John Kimock: I can’t say enough about the band and crew. Robert (Walter) and Craig (Myers) basically have spaceships for rigs. Any sound under the sun can come out of those two, and they’re both very intuitive players. Scott (Murawski) and Mike’s interplay is classic. They take risks like no other, and the payoffs are big. My role in the thing I think is just to be as solid as possible, but not, but mostly [laughs]. Maybe like a breathing inanimate object. I really enjoy the role. All in all, the chemistry in the band is strong.
Mike is becoming known for adding cool tech elements to the live experience. His vision and approach to the production are 100% his own, and you won’t find any other show on earth like it. That’s special to be apart of.
L4LM: In your eyes, what were some standout moments from this past fall tour with Mike?
JM: The tour was a blur, man. They all kind of are. The two-night Boulder, Colorado, tour closer for sure stands out, as well as Kalamazoo, Michigan, and Toronto. I think as a whole, things were legit. Having telepathic moments with Mike onstage is certainly a highlight. It’s so fun to lock into a groove with him.
Mike Gordon at the Boulder Theater, 10/14/2017
L4LM: Shawn Everett is a brilliant, Grammy-winning engineer. What did you take from your experience working with him while recording OGOGO?
John Kimock: I’m happy he was involved. His mannerisms were that of someone who has kept a full-speed-ahead pace in the studio for the span of time. His production style matches my playing in a way that worked well for this record, and I enjoyed taking direction from him. I was happy to just get to listen to music with someone like that—let alone create it alongside him. Completing something start to finish is no easy task, and if you look at his resume, he’s mixed, produced, and/or engineered over, like, twenty records in the past two years!
Sometimes, if we stayed late after certain sessions, we would go grab a drink after and sort of just chat about music and what we were working on. He had so much going on—all records. It was a little bit insane, but I was kind of drawing comparisons, and it isn’t much different than playing tons of shows a year in three or four different bands.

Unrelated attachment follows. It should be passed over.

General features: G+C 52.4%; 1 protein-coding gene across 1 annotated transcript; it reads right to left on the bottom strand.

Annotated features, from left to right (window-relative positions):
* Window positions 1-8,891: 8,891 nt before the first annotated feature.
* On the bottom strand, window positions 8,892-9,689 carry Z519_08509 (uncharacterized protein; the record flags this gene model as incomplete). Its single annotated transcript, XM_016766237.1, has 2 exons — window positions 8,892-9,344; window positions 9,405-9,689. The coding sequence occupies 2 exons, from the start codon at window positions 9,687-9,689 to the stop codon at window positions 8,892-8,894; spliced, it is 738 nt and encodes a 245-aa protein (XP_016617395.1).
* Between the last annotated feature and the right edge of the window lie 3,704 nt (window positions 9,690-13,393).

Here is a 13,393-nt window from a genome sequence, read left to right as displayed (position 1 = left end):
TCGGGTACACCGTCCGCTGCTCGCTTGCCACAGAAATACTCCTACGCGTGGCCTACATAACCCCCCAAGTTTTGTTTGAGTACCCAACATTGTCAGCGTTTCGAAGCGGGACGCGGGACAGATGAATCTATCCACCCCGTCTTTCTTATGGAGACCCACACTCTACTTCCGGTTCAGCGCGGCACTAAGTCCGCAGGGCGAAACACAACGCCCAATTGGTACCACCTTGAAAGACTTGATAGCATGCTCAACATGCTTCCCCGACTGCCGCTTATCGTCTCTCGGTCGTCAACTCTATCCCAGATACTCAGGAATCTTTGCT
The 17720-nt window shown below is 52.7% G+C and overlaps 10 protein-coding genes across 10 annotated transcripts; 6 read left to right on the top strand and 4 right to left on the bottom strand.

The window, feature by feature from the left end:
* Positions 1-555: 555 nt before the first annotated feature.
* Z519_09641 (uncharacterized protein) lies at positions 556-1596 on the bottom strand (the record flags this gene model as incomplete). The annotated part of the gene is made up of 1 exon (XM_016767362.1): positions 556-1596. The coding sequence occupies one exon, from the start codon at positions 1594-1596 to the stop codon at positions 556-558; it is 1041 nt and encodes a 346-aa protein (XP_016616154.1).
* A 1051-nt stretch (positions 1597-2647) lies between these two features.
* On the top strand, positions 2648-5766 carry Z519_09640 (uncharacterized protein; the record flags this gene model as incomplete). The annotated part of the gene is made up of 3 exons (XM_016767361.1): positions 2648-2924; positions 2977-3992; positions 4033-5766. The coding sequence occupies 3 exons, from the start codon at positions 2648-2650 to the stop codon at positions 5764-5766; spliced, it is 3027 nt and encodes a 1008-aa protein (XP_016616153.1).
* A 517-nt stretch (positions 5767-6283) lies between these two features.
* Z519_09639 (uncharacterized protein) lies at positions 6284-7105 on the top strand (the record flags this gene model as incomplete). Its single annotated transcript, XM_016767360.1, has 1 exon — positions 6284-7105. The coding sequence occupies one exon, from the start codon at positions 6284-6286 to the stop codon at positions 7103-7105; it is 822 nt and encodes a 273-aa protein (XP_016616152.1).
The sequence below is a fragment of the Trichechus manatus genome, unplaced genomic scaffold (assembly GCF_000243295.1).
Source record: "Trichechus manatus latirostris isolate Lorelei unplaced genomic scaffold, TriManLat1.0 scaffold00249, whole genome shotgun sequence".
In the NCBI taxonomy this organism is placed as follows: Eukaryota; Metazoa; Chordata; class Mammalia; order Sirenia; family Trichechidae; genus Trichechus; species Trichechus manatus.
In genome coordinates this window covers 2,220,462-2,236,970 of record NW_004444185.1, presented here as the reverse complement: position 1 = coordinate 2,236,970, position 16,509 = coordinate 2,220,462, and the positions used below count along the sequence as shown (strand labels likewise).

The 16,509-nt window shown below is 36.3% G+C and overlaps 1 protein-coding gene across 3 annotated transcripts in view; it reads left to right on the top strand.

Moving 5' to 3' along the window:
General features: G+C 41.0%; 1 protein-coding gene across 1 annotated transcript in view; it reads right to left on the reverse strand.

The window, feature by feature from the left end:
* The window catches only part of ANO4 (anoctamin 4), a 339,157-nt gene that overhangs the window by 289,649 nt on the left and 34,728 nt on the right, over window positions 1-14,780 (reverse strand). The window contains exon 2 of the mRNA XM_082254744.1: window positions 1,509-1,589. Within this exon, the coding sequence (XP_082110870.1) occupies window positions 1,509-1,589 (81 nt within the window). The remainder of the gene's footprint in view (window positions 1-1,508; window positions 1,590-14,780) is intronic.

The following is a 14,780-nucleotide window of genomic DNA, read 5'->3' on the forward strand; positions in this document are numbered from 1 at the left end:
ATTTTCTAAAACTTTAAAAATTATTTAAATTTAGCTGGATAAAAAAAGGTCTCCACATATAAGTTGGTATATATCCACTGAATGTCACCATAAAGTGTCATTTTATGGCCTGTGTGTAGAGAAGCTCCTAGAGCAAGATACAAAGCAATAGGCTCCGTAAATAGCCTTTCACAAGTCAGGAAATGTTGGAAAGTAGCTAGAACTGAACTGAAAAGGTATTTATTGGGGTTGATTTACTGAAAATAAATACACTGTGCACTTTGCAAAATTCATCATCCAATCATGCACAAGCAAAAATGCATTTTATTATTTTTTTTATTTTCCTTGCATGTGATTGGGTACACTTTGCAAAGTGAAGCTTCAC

No matter who the producer was, I knew I wanted to bend towards their aesthetic. Shawn made that really easy. I learned from Shawn that skillsets are earned. Sometimes it’s nice when things are demystified. Otherwise, I end up wondering what it’d be like to work on all the other records he’s produced. The studio is a mysterious place, and Shawn made it easy for us to create and be ourselves. It helped immensely to focus on the music that’s in front of you.
L4LM: With so much new talent on the scene, what musicians would you like to get a chance to play with, specifically ones that you haven’t already collaborated with?
JM: Let’s see. . . I’m desperately looking for a keyboard player whose bible is Lymbyc Systym. Ever since Michael Bell (Lymbyc Systym) passed away, I’ve felt, in a way, that I would like to carry on in that vein, or at least their drums and keys format in their honor. Lymbyc Systym really got me through multiple stages of life, and playing music in the duo format is enough for me to feel nostalgic for the years I discovered those records. I’m 100% in two bands that improvise ferociously, so that’s covered. Maybe like some Vulfpeck or Steve Reich kids.
L4LM: Thank you so much for having a chat with us, John.
JM: Anytime! I’d lastly like to say, treat music like soup you eat throughout the week instead of something intense. Soup equals Soul.
Check out this interview with Steve Kimock, Bobby Vega, and a 5-year-old John Kimock from 1996.
[Video: Ken E]